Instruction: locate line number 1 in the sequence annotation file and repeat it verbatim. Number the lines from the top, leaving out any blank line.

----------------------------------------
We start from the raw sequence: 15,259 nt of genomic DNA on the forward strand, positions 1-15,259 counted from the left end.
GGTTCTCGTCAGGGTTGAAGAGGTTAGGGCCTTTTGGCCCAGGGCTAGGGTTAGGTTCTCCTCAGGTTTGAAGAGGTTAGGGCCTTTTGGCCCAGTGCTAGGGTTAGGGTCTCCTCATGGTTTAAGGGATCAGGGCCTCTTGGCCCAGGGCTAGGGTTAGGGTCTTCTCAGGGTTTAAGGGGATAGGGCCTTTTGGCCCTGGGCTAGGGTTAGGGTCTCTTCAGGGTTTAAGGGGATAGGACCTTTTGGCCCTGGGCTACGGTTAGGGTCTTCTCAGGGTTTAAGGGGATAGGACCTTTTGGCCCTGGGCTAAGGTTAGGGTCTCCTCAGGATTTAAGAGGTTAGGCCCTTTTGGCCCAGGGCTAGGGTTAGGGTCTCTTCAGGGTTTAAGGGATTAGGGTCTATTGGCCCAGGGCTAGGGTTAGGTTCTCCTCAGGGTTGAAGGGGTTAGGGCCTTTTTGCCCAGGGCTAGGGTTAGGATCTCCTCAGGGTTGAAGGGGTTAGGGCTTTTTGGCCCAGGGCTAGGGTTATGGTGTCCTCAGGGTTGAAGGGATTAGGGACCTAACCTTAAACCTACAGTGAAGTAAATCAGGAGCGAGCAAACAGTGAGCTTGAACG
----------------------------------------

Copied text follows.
We start from the raw sequence: 15,259 nt of genomic DNA on the forward strand, positions 1-15,259 counted from the left end.